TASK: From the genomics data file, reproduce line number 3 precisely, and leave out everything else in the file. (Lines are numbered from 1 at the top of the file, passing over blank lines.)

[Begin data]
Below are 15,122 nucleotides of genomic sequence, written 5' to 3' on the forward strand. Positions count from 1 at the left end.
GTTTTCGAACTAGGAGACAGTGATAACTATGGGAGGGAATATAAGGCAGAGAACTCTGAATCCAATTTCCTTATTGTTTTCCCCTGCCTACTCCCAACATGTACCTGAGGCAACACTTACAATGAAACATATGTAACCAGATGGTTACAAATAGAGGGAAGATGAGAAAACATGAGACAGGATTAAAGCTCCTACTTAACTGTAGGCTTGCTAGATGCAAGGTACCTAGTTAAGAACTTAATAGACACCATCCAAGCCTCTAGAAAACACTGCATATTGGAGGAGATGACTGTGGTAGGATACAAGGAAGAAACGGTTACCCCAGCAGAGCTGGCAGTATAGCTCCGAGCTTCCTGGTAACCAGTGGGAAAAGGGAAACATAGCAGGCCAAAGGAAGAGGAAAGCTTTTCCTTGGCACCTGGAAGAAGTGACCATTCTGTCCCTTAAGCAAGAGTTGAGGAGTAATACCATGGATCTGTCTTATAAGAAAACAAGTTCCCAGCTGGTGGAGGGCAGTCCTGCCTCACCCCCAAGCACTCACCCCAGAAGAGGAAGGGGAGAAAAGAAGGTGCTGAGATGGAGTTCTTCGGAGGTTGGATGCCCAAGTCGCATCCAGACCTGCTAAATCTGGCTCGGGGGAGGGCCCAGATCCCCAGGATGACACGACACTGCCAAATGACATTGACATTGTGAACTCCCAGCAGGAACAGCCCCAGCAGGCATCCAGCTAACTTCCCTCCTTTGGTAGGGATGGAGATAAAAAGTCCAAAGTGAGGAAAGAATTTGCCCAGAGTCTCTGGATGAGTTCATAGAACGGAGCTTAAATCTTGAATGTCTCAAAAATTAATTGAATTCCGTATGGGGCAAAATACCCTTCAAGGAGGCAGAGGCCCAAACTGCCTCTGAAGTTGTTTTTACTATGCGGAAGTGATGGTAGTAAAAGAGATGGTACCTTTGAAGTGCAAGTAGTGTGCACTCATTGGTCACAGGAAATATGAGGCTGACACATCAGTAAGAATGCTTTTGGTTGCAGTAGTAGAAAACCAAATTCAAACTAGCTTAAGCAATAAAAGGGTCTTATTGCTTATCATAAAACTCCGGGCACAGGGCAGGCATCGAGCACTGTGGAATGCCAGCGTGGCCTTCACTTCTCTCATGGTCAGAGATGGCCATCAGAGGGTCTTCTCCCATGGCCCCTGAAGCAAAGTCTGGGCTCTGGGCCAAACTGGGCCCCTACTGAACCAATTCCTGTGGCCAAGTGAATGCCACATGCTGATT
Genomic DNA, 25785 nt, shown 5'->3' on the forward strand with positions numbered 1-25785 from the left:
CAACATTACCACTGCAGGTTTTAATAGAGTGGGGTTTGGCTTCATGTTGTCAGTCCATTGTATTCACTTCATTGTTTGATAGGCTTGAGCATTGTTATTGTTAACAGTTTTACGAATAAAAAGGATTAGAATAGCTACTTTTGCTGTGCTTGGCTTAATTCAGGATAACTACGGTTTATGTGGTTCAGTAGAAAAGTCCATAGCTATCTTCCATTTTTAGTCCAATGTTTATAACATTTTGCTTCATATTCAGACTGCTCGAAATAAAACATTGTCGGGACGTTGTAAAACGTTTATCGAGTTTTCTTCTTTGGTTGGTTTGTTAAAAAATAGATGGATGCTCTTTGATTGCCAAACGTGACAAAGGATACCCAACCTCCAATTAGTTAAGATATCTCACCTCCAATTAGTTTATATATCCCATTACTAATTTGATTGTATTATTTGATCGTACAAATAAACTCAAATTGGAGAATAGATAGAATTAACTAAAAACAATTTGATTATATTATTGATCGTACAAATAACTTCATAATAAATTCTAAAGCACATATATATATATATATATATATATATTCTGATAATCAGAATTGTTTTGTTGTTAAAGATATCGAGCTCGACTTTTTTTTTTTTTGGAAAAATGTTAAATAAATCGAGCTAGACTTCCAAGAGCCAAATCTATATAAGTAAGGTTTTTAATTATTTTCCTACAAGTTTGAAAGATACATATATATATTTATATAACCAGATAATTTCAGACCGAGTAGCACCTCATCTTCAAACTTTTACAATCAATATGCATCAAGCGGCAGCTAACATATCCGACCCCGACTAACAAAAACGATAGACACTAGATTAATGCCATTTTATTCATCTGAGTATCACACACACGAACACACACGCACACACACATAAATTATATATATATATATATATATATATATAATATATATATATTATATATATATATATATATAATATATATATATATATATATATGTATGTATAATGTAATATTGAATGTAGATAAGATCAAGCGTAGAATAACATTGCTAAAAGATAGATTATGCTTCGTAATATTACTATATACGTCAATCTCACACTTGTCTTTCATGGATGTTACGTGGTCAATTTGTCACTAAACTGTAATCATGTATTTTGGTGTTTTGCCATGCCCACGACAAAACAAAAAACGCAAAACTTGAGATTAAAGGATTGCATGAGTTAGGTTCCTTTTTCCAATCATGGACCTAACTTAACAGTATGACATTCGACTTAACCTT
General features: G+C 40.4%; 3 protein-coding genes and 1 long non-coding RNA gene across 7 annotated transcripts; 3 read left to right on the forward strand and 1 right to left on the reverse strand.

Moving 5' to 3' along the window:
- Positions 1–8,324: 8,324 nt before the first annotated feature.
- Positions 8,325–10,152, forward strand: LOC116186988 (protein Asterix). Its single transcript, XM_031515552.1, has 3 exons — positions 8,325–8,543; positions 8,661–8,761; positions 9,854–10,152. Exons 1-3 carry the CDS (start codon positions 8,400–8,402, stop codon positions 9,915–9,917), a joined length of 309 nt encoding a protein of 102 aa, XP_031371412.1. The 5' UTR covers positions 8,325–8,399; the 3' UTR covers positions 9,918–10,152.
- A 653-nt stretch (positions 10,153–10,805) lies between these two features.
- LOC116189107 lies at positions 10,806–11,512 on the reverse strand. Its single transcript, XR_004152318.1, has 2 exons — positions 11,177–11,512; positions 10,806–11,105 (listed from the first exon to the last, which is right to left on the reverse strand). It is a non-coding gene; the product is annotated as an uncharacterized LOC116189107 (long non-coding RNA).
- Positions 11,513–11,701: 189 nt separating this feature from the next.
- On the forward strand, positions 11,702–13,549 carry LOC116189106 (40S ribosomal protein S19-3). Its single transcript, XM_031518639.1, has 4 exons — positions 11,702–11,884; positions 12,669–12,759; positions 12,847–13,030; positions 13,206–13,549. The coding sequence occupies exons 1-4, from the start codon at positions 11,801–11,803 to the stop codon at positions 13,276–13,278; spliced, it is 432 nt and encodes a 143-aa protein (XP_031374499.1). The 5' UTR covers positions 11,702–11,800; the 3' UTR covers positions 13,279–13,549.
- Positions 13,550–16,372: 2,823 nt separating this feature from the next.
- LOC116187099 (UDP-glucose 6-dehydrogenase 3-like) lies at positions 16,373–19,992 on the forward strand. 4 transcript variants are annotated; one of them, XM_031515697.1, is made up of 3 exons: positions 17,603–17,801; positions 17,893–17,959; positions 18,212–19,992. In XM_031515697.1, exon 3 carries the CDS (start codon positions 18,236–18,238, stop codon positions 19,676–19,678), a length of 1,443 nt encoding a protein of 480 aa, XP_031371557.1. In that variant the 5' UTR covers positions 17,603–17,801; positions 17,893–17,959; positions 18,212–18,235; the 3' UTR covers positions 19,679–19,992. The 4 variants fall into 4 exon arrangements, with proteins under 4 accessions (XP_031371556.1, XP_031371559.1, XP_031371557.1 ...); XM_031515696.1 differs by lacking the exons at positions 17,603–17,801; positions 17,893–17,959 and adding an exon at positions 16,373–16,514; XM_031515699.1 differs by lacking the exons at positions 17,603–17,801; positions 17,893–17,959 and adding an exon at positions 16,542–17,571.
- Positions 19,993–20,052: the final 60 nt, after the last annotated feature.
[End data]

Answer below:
Genomic DNA, 25785 nt, shown 5'->3' on the forward strand with positions numbered 1-25785 from the left: